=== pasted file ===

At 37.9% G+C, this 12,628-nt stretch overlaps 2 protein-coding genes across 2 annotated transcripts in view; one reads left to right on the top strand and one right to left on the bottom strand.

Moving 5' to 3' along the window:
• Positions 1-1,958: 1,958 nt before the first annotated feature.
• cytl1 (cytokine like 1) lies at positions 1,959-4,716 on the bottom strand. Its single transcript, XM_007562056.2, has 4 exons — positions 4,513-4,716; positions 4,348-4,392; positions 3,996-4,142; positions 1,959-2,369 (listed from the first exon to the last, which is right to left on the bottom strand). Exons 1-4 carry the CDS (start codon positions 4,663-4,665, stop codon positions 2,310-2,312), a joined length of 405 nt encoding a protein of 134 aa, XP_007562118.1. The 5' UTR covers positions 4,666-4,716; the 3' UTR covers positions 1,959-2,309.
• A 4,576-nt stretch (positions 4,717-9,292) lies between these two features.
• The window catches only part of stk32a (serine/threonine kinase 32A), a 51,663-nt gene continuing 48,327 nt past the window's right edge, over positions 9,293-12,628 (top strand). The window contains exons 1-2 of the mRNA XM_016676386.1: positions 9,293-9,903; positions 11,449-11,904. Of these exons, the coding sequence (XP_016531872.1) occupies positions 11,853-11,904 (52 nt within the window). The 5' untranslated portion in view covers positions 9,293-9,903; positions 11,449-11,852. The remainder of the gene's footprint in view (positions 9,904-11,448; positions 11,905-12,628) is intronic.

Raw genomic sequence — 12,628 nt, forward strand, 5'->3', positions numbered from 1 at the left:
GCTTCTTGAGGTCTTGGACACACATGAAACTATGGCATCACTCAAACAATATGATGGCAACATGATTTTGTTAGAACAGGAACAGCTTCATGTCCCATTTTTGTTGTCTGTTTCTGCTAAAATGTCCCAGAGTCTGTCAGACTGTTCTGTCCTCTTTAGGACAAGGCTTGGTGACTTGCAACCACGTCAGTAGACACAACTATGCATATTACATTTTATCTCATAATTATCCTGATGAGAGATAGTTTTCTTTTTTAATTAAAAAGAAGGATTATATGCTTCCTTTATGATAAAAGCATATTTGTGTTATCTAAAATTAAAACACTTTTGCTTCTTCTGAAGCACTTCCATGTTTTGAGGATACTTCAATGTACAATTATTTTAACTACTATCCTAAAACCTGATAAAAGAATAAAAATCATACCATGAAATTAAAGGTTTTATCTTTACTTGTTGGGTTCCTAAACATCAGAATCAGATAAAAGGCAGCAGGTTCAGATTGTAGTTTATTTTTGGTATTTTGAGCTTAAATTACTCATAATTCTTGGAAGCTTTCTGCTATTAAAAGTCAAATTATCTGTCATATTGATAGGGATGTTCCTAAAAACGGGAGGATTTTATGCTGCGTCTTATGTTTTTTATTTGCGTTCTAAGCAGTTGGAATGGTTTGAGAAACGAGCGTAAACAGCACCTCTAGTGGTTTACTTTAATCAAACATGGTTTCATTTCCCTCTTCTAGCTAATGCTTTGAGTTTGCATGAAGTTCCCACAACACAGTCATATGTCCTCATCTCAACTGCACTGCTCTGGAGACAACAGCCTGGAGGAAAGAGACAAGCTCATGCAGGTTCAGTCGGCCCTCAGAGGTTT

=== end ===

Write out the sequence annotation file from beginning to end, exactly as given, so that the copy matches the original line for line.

At 37.9% G+C, this 12,628-nt stretch overlaps 2 protein-coding genes across 2 annotated transcripts in view; one reads left to right on the top strand and one right to left on the bottom strand.

Moving 5' to 3' along the window:
• Positions 1-1,958: 1,958 nt before the first annotated feature.
• cytl1 (cytokine like 1) lies at positions 1,959-4,716 on the bottom strand. Its single transcript, XM_007562056.2, has 4 exons — positions 4,513-4,716; positions 4,348-4,392; positions 3,996-4,142; positions 1,959-2,369 (listed from the first exon to the last, which is right to left on the bottom strand). Exons 1-4 carry the CDS (start codon positions 4,663-4,665, stop codon positions 2,310-2,312), a joined length of 405 nt encoding a protein of 134 aa, XP_007562118.1. The 5' UTR covers positions 4,666-4,716; the 3' UTR covers positions 1,959-2,309.
• A 4,576-nt stretch (positions 4,717-9,292) lies between these two features.
• The window catches only part of stk32a (serine/threonine kinase 32A), a 51,663-nt gene continuing 48,327 nt past the window's right edge, over positions 9,293-12,628 (top strand). The window contains exons 1-2 of the mRNA XM_016676386.1: positions 9,293-9,903; positions 11,449-11,904. Of these exons, the coding sequence (XP_016531872.1) occupies positions 11,853-11,904 (52 nt within the window). The 5' untranslated portion in view covers positions 9,293-9,903; positions 11,449-11,852. The remainder of the gene's footprint in view (positions 9,904-11,448; positions 11,905-12,628) is intronic.

Raw genomic sequence — 12,628 nt, forward strand, 5'->3', positions numbered from 1 at the left:
GCTTCTTGAGGTCTTGGACACACATGAAACTATGGCATCACTCAAACAATATGATGGCAACATGATTTTGTTAGAACAGGAACAGCTTCATGTCCCATTTTTGTTGTCTGTTTCTGCTAAAATGTCCCAGAGTCTGTCAGACTGTTCTGTCCTCTTTAGGACAAGGCTTGGTGACTTGCAACCACGTCAGTAGACACAACTATGCATATTACATTTTATCTCATAATTATCCTGATGAGAGATAGTTTTCTTTTTTAATTAAAAAGAAGGATTATATGCTTCCTTTATGATAAAAGCATATTTGTGTTATCTAAAATTAAAACACTTTTGCTTCTTCTGAAGCACTTCCATGTTTTGAGGATACTTCAATGTACAATTATTTTAACTACTATCCTAAAACCTGATAAAAGAATAAAAATCATACCATGAAATTAAAGGTTTTATCTTTACTTGTTGGGTTCCTAAACATCAGAATCAGATAAAAGGCAGCAGGTTCAGATTGTAGTTTATTTTTGGTATTTTGAGCTTAAATTACTCATAATTCTTGGAAGCTTTCTGCTATTAAAAGTCAAATTATCTGTCATATTGATAGGGATGTTCCTAAAAACGGGAGGATTTTATGCTGCGTCTTATGTTTTTTATTTGCGTTCTAAGCAGTTGGAATGGTTTGAGAAACGAGCGTAAACAGCACCTCTAGTGGTTTACTTTAATCAAACATGGTTTCATTTCCCTCTTCTAGCTAATGCTTTGAGTTTGCATGAAGTTCCCACAACACAGTCATATGTCCTCATCTCAACTGCACTGCTCTGGAGACAACAGCCTGGAGGAAAGAGACAAGCTCATGCAGGTTCAGTCGGCCCTCAGAGGTTT